McConnell Won't Name A Single Specific Proposal He Endorses From Deficit Commission

After saying how "proud" he was of his Republican members who participated in the deficit commission and that voted for the proposals endorsed by the co-chairs Simpson and Bowles, McConnell refused to name a single specific proposal that he would
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After saying how "proud" he was of his Republican members who participated in the deficit commission and that voted for the proposals endorsed by the co-chairs Simpson and Bowles, McConnell refused to name a single specific proposal that he would endorse. McConnell basically said he knows the electorate isn't going to like what he's willing to vote for but he wants the Democrats to take the hit for it politically.

It appears the only accomplishments McConnell is going to be proud of are ones he doesn't have to take responsibility for. And sadly it looks like President Obama is going to be happy to help him with that given he's still saying it's possible to negotiate with Republicans.

GREGORY: Let me talk about the debt. The Deficit Commission proposal came out this week. And here are just some of the highlights. And tough medicine here in terms of what they propose. Social Security, raise the retirement age, cut future benefit increases. On taxes, eliminate mortgage deduction, increase federal gas tax by 15 cents per gallon. Federal spending caps, security, non-security spending. Freeze federal pay for three years. Eliminate Congressional e-- earmarks.

You said on the program back in August, if this was a credible proposal, you’d be behind it. You have three-- Senators who you appointed to this commission, all of whom voted for it. Are you now prepared to endorse this and be a catalyst to get some of these measures passed?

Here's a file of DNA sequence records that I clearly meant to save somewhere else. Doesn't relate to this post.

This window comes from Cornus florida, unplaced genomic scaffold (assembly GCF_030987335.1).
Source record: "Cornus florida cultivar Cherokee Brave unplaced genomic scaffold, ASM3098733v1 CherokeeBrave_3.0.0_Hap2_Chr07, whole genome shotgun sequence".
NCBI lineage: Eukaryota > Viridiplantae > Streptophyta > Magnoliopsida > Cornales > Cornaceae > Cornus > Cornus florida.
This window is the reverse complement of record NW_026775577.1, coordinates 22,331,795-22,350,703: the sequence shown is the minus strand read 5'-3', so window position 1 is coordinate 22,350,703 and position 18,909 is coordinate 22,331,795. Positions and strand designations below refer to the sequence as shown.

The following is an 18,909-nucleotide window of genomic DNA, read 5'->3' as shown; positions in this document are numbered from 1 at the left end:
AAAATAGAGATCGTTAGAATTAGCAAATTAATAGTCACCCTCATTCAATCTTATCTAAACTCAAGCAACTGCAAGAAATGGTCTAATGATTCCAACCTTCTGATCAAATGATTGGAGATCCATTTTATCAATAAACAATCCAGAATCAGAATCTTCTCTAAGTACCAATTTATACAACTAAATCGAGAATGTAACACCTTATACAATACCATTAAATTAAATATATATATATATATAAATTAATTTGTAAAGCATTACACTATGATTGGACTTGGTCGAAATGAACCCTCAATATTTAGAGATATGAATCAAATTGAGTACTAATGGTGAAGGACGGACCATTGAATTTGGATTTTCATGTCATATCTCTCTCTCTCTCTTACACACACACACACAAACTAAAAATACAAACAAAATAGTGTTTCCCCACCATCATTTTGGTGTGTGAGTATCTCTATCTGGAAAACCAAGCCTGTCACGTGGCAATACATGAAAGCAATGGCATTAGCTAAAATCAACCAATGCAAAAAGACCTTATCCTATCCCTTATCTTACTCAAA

MCCONNELL: First, let me say I was extremely proud of my-- appointments. Senator Coburn, Senator Crapo, Senator Gregg. They supported it, not because they liked every part of it. Because they-- because they thought that this comprehensive recommendation underscored how deep-seated this problem is. This is an enormous problem. I think the message to us is, "Let’s see what we can do with the President." You cannot do entitlement reform in-- for-- for viewers, entitlements mean long term-- liabilities.

Set by law. We don’t even vote on ‘em every year. Some of them very popular, Social Security, Medicare and the like. You cannot do entitlement reform with just one party. You can only do entitlement reform on a bipartisan basis. So, I think the message to us coming out of this deficit reduction report is it’s time for the President of the United States and people like John Boehner and myself and others, to sit down and talk about what we can do to make sure that we have the same kind of country for our children and our grandchildren that our parents left for us.

GREGORY: But Senator, people have been hearing this a long time. And politicians make these promises. The President said there’s gotta be broad sacrifice. Why can’t you say whether you’ll specifically endorse this plan? And what you’re-- what you intend to do as a party? As a leader, to-- to-- to make some painful choices?

MCCONNELL: Well, it would be absolutely irresponsible to sit here on a Sunday talk show and blow the talks by starting to endorse and rule out things. What I’m saying is, this is the roadmap. We need to sit down with the President, see what we can do together. Because the only way we will actually accomplish something-- I want to actually accomplish something.

GREGORY: But do you endorse these specific proposals?

MCCONNELL: What I endorse is the-- the effort to underscore the-- the magnitude of the problem. And I’m prepared to sit down with the President and figure out what we can do on a bipartisan basis. That’s what this-- report was about. Now it’s time to do something.

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